• A solid foundation in natural, elegant movement and universal body mechanics;
  • How to wield a wide variety of  swords, daggers and polearms, in and out of armour;
  • Combative integration – learn how to move from weapon range to grappling range, and how to fight with and against diverse weapons in dissimilar combat scenarios;
  • The evolution of the many tools in the knightly arsenal;
  • The history of our tradition and the stories of its most famous (and infamous) students;
  • The ethical system of chivalry, in theory vs. practice, and its evolution over time.

IS THE ARMIZARE PROGRAM RIGHT FOR ME?

This program will especially appeal to you if you:

  • Are looking for an ancient martial art, taught with an eye towards tradition and historical context;
  • Want to study an integrated fighting system of armed and unarmed combat that will exercise both body and mind;
  • Are interested in working with a diverse array of weapons.
  • Come from a background in traditional Asian weapon arts, such as escrima, iaido or kenjutsu;
  • Are drawn to the history and culture of the Middle Ages;
  • Are interested in the cultural ethos of chivalry and Western traditions of honor;
  • Want a martial practice that has the depth and diversity to keep you engaged for a life time.

HOW DO I BEGIN?
Mastery is difficult, but beginning is easy! Just enroll in our Taste of the Knightly Arts introductory class and let your journey begin

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Announcing the Bartitsu Club of Chicago – a key part of the Forteza Family!

Bartitsu Club of Chicago logo

Located in Chicago’s Ravenswood neighborhood, the Bartitsu Club of Chicago offers regular, progressive training in the “lost martial art of Sherlock Holmes”.

History

At the end of the Victorian era, E. W. Barton-Wright combined jiujitsu, kickboxing and stick fighting into the “New Art of Self Defence” known as Bartitsu. Promoted via exhibitions, magazine articles and challenge contests, Barton-Wright’s New Art was offered as a means by which ladies and gentlemen could beat street hooligans and ruffians at their own game.

Thus, the Bartitsu School of Arms and Physical Culture in London became the headquarters of a radical experiment in martial arts and fitness cross-training. It was also a place to see and be seen; famous actors and actresses, soldiers, athletes and aristocrats eagerly enrolled to learn the secrets of Bartitsu.

In early 1902, for reasons that remain a historical mystery, the London Bartitsu Club closed down. Barton-Wright’s art was almost forgotten thereafter, except for a single, cryptic reference in Sir Arthur Conan Doyle’s The Adventure of the Empty House, wherein it was revealed as the method by which Sherlock Holmes had defeated Professor Moriarty in their fatal battle at Reichenbach Falls.

Our premise and approach

Bartitsu was abandoned as a work-in-progress one hundred and ten years ago, but what if Barton-Wright’s School of Arms had continued to thrive? In collaboration with other Bartitsu clubs and study groups throughout the world, the Bartitsu Club of Chicago is proud to pick up where he left off, reviving and continuing the experiment into the new millennium.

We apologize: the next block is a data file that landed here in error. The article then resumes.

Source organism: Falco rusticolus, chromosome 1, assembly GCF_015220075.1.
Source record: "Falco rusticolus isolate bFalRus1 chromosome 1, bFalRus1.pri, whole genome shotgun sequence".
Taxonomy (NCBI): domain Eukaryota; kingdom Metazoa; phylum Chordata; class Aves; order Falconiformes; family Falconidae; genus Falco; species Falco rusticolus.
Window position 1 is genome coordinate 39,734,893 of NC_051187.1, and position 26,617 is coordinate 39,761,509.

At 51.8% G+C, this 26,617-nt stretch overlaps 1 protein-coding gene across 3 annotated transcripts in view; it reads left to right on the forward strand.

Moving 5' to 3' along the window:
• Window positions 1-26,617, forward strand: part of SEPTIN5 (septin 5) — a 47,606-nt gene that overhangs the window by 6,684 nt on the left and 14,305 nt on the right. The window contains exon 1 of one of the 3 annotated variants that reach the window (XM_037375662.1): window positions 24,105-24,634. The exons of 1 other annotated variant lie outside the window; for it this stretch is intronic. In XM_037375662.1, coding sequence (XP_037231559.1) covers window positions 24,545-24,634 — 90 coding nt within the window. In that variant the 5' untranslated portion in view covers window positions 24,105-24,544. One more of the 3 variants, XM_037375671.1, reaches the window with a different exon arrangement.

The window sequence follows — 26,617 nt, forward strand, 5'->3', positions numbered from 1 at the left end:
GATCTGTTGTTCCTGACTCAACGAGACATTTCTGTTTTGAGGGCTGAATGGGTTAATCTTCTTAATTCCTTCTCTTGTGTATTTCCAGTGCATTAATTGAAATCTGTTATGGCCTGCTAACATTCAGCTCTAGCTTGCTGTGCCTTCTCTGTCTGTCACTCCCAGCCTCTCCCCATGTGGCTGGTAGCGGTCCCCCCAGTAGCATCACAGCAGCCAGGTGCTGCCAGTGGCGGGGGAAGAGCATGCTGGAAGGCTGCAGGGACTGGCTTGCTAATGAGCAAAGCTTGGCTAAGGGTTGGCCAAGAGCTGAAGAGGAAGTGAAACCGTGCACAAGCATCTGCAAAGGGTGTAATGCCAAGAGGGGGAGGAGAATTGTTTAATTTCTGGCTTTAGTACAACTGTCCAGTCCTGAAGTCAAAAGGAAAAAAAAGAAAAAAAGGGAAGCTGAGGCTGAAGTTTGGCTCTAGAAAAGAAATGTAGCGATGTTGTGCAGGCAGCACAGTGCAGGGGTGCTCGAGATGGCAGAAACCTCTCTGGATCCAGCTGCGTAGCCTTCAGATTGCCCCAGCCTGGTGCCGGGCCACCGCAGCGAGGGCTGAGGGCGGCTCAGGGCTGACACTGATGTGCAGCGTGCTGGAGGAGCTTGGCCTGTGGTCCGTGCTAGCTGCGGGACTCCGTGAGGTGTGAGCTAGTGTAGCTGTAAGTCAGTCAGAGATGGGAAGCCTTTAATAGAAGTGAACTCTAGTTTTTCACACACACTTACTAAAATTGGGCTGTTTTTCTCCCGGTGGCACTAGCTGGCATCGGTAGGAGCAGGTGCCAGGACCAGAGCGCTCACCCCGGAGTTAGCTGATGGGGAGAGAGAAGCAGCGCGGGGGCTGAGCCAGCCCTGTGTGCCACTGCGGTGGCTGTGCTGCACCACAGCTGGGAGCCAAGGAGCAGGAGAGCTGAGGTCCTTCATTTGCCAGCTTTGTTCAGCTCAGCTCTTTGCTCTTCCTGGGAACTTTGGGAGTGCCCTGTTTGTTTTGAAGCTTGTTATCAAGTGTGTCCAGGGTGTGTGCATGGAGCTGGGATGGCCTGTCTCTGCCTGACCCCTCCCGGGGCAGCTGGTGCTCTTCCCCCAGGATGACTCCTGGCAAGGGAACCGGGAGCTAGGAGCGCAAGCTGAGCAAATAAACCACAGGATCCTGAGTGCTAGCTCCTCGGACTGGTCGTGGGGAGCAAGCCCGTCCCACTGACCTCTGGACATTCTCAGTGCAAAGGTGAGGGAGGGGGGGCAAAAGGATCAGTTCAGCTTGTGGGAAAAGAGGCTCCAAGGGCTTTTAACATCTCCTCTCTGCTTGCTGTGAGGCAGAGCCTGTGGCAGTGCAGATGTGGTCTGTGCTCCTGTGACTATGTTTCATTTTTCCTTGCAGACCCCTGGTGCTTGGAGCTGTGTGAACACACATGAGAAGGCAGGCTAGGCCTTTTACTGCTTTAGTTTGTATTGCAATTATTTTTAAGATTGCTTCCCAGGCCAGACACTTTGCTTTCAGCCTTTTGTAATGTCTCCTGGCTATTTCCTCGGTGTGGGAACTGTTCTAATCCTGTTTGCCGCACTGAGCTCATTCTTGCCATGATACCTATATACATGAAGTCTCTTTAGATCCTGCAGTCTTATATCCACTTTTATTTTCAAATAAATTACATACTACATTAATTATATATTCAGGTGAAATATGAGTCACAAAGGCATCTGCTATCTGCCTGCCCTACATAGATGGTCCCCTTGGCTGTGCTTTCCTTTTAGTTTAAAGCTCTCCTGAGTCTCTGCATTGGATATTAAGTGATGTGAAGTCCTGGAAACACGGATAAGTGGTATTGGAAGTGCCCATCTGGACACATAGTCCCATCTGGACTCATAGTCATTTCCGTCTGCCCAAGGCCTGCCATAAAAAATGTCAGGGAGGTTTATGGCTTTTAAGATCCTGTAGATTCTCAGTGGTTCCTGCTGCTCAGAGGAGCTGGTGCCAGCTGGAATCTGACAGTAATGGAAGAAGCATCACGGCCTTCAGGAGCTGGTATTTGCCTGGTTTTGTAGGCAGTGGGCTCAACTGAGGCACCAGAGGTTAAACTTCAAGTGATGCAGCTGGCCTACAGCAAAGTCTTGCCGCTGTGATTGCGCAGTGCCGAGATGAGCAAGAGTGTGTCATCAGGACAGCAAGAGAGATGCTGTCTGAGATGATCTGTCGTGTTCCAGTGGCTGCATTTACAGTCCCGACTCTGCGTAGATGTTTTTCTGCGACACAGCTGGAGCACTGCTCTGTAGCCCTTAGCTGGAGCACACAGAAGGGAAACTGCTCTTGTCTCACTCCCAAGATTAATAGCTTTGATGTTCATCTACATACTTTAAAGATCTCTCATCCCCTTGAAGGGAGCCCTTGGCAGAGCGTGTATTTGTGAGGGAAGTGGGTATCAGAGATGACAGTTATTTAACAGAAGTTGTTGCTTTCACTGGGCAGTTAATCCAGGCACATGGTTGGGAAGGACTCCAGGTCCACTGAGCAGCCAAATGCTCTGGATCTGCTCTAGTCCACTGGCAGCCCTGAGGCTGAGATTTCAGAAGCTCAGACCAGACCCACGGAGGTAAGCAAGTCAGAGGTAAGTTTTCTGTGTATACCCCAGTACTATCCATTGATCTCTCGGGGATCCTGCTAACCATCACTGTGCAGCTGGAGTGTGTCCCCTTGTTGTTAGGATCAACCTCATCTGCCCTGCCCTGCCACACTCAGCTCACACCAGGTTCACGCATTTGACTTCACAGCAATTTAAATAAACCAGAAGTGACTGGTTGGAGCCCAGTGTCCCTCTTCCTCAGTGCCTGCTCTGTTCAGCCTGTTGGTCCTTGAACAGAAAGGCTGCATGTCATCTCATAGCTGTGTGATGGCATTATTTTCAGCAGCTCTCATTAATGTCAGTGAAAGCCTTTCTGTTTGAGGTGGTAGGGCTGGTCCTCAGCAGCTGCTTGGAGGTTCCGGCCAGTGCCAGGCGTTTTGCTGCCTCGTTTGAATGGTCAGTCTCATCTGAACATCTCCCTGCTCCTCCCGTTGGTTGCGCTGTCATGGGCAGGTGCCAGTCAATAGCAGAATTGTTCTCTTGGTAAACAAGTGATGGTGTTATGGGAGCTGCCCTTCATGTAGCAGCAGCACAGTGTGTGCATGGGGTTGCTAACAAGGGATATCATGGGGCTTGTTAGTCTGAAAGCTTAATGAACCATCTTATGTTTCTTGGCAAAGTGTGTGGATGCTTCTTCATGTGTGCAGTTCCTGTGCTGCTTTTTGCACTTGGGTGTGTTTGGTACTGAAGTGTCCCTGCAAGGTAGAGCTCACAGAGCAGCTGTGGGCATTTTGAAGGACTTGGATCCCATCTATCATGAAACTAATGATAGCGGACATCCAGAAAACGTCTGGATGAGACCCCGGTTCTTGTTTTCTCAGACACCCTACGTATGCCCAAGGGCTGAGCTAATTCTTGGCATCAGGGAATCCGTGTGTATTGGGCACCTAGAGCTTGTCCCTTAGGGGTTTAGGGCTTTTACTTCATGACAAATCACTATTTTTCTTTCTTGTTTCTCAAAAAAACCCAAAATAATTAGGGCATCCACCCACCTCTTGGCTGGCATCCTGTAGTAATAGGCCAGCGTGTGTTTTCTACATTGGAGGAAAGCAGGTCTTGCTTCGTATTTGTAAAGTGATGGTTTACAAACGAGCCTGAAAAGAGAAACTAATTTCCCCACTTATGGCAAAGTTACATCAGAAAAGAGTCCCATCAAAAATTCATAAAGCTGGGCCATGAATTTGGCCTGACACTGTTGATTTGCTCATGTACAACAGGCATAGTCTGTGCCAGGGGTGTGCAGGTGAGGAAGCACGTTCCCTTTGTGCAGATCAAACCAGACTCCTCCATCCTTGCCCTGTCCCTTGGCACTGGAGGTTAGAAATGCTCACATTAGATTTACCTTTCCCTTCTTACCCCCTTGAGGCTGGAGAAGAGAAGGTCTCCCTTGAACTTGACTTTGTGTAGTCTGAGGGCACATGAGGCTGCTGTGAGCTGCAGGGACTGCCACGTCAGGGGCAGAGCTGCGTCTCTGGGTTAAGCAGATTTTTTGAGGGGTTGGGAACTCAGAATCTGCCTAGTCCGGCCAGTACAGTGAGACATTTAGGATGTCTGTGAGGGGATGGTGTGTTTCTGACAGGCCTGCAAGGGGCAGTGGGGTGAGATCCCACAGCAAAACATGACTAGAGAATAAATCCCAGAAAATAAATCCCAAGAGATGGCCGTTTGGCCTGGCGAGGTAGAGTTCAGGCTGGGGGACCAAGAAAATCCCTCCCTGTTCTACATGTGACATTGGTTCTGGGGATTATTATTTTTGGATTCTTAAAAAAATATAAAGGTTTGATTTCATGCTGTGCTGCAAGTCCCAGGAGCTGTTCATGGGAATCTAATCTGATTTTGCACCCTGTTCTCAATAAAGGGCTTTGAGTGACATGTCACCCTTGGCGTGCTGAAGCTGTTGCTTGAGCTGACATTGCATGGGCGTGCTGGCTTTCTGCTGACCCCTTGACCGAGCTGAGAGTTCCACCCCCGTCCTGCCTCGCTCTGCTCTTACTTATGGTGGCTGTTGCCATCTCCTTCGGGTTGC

E.W. Barton-Wright recorded the basics of his “New Art” via lectures, interviews and detailed articles, which form the nucleus of “canonical Bartitsu”. These methods are practiced as a form of living history preservation and also as a common technical and tactical “language” among modern practitioners.

“Neo-Bartitsu” complements and augments the canon towards an evolving, creative revival as a system of recreational martial arts cross-training with a 19th century “twist”.

Our venue

Forteza Fitness, Physical Culture and Martial Arts (4437 North Ravenswood Ave., Chicago, IL 60640) is the ideal venue for reviving Bartitsu. Directly inspired by Barton-Wright’s School of Arms, Forteza features a unique late-19th century theme; brick walls and a high timber ceiling enclosing 5000 square feet of training space, including a “gymuseum” of functional antique exercise apparatus.

Our classes

Bartitsu classes at Forteza run from 6.30-8.00 pm on Tuesday and Thursday evenings. The price for the six-week introductory course (two classes per week) is $125.00.

A typical class includes calisthenic warm-ups, specialized movement drills, study of the canonical sequences and neo-Bartitsu “combat improvisation” training. Participants should wear comfortable exercise clothing and bring a change of shoes for the class.

Contact info@fortezafitness.com to book your place in the first ongoing Bartitsu course in Chicago.

Our instructor

New Zealand citizen and Chicago resident Tony Wolf is one of the founders of the international Bartitsu Society. A highly experienced martial arts instructor, he has taught Bartitsu intensives in England, Ireland, Italy, Australia, Canada and throughout the USA. Tony also edited the two volumes of the Bartitsu Compendium (2005 and 2008) and co-produced/directed the feature documentary Bartitsu: The Lost Martial Art of Sherlock Holmes (2010).

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Defensive Actions

Walking into the Forteza Fitness club in Chicago’s Ravenswood neighborhood is like strolling into a cultural time machine.

On some days, the time machine takes us back to Victorian England, circa 1895, as instructors teach bartitsu, a mixed martial art popular in late 19th century Britain, which includes elements of jiu-jitsu, bare-knuckle boxing, French kick-boxing and combat techniques that utilize a cane or walking stick.

On other days, the time machine goes back even further, as instructors teach traditional European martial arts techniques like armizare, an Italian form of sword fighting dating back to the medieval era; or sabre fencing, which goes back about that far too.

And while these ancient fitness and self-defense techniques may seem like the personal trainer’s version of a historical re-enactment, participants say they’re actually much more than that.

Click to read more.